A Shrewsbury cricket pitch has come under fire amid fears the playing surface is so dangerous someone could be seriously injured.
Shrewsbury Cricket Club third team played host to Acton Reynald Cricket Club on Saturday at their London Road home venue on the grounds of Shrewsbury College of Arts and Technology – who maintain the land.
They were competing in Division Three of the Manby Bowdler Shropshire Cricket League and the away side were left outraged at conditions, despite winning the low-scoring game by 59 runs.
Both sides made unusually poor batting displays of 54 and 113 runs respectively as the pitch, described as ‘spongy’, left players dodging face-high deliveries and fearing for their safety.
Adrian Burr, chairman of Acton Reynald, has written a letter to Shrewsbury Cricket Club highlighting the state of the pitch and asking for action to be taken for the good of the Shrewsbury club.
He said: “It’s a shame for Shrewsbury Cricket Club because they’ve got some great players but the pitch gives no benefit to the youngsters and to be bowled out for 54 must be demoralising – it certainly spoilt my day.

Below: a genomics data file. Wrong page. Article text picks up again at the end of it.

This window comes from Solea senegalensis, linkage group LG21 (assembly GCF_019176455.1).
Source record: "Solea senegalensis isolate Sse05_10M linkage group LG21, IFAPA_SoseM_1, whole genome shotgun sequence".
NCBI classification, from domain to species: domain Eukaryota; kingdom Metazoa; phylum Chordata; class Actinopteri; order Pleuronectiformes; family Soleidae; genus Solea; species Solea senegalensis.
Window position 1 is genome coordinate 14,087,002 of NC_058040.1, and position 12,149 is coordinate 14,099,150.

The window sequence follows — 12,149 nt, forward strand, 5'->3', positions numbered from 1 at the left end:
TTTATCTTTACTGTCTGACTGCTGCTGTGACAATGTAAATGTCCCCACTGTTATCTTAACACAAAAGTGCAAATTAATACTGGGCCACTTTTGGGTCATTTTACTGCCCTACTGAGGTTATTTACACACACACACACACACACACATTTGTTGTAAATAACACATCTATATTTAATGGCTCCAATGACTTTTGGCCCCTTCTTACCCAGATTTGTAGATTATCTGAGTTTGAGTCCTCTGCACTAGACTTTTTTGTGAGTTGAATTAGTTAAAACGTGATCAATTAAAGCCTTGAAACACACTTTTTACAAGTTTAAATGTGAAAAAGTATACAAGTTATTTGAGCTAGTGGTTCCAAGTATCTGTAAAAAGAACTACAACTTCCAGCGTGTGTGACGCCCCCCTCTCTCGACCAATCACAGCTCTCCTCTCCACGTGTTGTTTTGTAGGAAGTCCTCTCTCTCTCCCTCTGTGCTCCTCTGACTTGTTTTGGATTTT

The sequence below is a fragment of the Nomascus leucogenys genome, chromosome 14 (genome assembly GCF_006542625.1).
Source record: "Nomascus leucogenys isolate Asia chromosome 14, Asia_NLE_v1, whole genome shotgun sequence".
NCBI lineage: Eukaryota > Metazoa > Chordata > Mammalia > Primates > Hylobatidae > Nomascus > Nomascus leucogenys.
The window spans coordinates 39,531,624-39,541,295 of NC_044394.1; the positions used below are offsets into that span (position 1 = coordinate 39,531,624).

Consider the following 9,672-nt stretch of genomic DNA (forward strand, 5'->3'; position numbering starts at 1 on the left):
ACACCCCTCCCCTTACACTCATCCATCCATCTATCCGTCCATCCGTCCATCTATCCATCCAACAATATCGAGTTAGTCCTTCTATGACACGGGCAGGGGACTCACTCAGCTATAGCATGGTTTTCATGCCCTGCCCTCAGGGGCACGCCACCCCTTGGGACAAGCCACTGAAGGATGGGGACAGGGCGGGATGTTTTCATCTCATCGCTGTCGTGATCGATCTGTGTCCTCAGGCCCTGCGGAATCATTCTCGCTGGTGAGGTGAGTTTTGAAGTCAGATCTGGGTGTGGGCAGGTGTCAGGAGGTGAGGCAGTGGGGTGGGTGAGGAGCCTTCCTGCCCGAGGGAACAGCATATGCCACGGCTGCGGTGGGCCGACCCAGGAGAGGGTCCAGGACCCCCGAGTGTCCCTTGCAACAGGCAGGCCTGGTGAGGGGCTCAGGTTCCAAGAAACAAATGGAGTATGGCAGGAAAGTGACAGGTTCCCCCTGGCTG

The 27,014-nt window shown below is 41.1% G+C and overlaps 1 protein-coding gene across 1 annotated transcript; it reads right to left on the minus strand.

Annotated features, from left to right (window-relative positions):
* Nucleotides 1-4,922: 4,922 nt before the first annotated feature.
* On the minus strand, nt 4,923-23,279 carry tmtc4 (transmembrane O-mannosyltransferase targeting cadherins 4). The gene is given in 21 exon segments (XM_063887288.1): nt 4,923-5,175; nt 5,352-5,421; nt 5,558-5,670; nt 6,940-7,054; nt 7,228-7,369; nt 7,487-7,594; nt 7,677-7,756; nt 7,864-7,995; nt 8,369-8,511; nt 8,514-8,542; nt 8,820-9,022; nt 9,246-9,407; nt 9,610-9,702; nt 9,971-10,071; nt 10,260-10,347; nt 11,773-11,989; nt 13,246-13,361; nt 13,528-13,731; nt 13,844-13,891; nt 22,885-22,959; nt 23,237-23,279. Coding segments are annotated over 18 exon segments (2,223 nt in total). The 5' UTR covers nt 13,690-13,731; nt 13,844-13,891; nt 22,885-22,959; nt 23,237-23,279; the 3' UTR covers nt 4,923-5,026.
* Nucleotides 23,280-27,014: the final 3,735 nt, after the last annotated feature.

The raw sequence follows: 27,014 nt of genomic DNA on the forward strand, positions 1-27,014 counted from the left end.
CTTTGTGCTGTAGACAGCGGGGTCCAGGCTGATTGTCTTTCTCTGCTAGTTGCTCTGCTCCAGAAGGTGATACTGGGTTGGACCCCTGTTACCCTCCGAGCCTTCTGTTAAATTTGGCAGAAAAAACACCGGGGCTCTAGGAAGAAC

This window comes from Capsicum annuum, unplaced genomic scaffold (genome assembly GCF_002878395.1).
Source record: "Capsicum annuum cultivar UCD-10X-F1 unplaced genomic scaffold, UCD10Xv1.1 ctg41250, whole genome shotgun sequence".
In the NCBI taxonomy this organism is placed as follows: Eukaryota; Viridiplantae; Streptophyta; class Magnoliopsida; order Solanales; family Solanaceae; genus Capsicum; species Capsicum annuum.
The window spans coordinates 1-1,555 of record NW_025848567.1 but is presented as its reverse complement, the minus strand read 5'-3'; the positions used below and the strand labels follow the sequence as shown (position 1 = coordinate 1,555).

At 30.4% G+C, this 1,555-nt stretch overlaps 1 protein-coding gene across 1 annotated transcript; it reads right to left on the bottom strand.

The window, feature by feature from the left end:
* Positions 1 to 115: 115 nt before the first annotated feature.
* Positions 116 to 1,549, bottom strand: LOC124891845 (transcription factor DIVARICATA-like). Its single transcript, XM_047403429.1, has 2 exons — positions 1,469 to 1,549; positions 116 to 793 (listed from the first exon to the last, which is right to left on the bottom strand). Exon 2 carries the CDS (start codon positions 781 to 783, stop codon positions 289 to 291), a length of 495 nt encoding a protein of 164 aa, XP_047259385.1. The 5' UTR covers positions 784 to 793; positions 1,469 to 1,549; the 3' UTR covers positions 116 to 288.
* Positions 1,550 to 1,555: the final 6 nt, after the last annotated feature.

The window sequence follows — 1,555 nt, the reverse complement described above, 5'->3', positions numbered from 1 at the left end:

“It was so dangerous that I called for a helmet after just three balls. It wasn’t a game of cricket it was death by lottery and thankfully nobody was hurt. If we don’t say anything then the league can’t help the club get better facilities.”
Iain Shakeshaft, 42, captain of Acton Reynald, said: “I think it’s embarrassing for a town like Shrewsbury to have such a bad wicket and it’s not acceptable for the level we play at. Balls were literally bouncing up round your chin. There was too much grass on the pitch, moss growing on it and it was far too spongy to play on – it wasn’t a competition it was just a case of who got lucky on the pitch.”
Andy Barnard, chairman of Shrewsbury Cricket Club, said: “We rent the pitch off SCAT and pay for the maintenance and upkeep of it. We know it’s not a high quality pitch and I can understand and would support any concerns raised but we don’t have another option.”
A spokesperson for the college confirmed it was their responsibility but no one was available to comment as the Chronicle went to press.
By David Seadon